Steven Spielberg, arguably the greatest filmmaker of all time, takes control of his narrative by telling a fictionalised version of his early years. The Fabelmans takes us from the initial spark that ignited Spielberg’s directing passion, through his parents’ divorce, and ending at his beginnings in Hollywood. Matthew Fogarty reviews.
Since his debut into the public consciousness in 1975 with Jaws, Spielberg has been entertaining the masses with jaw-dropping spectacle and suspense. Yet with his latest endeavour, he seeks to tell his most intimate story ever. He beautifully brings his family to life, in a script written by himself and Tony Kushner, and paints a portrait of a Jewish family’s struggles during the 50s and 60s.
Spielberg is not shy to show the dark side of his past. His discovery of his mother’s adultery and the subsequent divorce of his parents are key emotional touchstones of the film. The film celebrates his Jewish heritage, while shining a spotlight on the antisemitism he experienced when moving to California. This exploration of Spielberg’s relationship to his culture, and people’s reaction to it, play as both a serious commentary of America’s relation to its Jewish population, and provide moments of levity when contrasted with his protagonist’s very Christian girlfriend.
There is a great nuance to her character
Michelle Williams, recently Oscar-nominated for her role in the film, steals the show as the protagonist’s mother, a woman who both adores her kids, but struggles with her mental health and her feelings for her husband’s best friend. While some accuse her performance as being over the top, I feel there is great nuance to her character and her motherly presence throughout the film brings great energy and warmth. Paul Dano supports her performance with delicacy, and provides a strong backbone for the family. I was unconvinced by Seth Rogan’s inclusion as Dano’s best friend and William’s secret lover, but he served his purpose in his limited scenes.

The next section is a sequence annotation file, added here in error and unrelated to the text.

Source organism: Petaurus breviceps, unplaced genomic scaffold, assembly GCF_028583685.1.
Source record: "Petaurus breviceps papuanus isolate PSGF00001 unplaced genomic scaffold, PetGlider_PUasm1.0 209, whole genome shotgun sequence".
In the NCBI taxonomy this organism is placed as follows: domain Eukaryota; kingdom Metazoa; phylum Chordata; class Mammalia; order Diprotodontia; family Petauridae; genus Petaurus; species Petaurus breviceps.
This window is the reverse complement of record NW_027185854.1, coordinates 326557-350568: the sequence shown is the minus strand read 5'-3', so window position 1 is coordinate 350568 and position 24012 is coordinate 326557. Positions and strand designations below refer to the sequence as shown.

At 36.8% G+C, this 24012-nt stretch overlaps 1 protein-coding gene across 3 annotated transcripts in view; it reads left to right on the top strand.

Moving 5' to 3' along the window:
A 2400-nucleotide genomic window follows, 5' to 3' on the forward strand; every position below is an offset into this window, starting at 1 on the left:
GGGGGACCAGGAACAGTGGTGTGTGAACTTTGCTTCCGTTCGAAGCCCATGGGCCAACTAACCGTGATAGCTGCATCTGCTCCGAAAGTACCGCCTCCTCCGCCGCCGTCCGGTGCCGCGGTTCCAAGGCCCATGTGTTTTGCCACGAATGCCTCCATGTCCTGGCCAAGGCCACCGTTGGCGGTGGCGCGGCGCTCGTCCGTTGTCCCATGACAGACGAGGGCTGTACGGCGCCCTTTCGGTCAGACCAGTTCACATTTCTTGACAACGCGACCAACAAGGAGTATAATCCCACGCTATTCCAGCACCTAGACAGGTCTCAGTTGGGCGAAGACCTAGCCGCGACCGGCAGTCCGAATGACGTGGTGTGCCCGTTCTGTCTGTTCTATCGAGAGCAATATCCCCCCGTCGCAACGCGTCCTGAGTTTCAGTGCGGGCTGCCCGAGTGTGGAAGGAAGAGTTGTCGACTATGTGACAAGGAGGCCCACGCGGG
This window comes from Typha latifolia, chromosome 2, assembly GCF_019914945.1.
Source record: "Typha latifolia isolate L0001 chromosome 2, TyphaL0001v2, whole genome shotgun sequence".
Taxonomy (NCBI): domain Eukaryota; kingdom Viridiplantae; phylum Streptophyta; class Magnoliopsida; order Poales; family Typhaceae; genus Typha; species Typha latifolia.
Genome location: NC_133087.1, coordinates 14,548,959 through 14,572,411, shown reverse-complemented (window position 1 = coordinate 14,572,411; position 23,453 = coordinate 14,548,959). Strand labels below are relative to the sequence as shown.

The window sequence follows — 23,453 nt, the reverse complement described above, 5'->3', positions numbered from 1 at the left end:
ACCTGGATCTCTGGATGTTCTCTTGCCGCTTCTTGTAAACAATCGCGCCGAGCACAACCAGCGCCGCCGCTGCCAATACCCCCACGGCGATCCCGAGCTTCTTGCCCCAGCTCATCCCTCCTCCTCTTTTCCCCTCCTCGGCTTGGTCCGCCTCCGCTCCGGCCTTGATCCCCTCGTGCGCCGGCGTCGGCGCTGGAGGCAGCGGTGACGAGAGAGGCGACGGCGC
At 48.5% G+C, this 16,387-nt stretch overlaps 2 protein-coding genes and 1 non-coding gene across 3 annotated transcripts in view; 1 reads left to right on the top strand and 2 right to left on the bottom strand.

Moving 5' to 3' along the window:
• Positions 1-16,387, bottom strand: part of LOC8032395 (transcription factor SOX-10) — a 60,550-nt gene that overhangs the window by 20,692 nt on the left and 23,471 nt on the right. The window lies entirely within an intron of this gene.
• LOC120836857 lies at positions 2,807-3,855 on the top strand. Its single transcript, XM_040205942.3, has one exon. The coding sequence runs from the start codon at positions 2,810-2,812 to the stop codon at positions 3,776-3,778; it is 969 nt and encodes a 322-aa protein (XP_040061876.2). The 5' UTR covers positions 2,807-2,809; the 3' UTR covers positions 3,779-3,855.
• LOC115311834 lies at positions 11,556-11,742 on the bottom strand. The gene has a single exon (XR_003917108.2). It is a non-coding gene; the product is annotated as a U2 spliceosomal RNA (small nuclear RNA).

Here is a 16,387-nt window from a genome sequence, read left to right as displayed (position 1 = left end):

87-year-old acting veteran Judd Hirsch’s performance earned him an Oscar nomination despite his extremely limited screen time. His motivational speech to the lead character provides a bed rock for the thematic struggle of the picture, the fight between pursing your passions and supporting your family.
Whenever the pair were on screen, I felt the film worked best
The film’s main focus rests on newcomer Gabriel LaBelle. Playing Sammy Fabelman, this story’s fictional version of Spielberg, LaBelle captivates the screen, and brings a vulnerability to the lead role that carries the audience through the film. I particularly felt the chemistry between LaBelle and Williams; whenever the pair were on screen, I felt the film worked best. The recreation of Spielberg’s early homemade films provided great opportunity for LaBelle to show his range, and I believe he has a strong career ahead of him.
I was unconvinced by the resolution to the protagonist’s relationship with his antisemitic bullies. I feel Spielberg let these characters off the hook for their actions, though I did appreciate seeing film being used as a way to resolve issues. Overall, Spielberg’s ode to cinema is heart-warming and elegant, filled with energy and emotion. The film ends on such a high note, that it is hard to leave this experience without a smile on your face, and an appreciation for filmmaking at its finest.
Featured image courtesy of Alex Watkin. Permission to use granted to Impact. No changes were made to this image.
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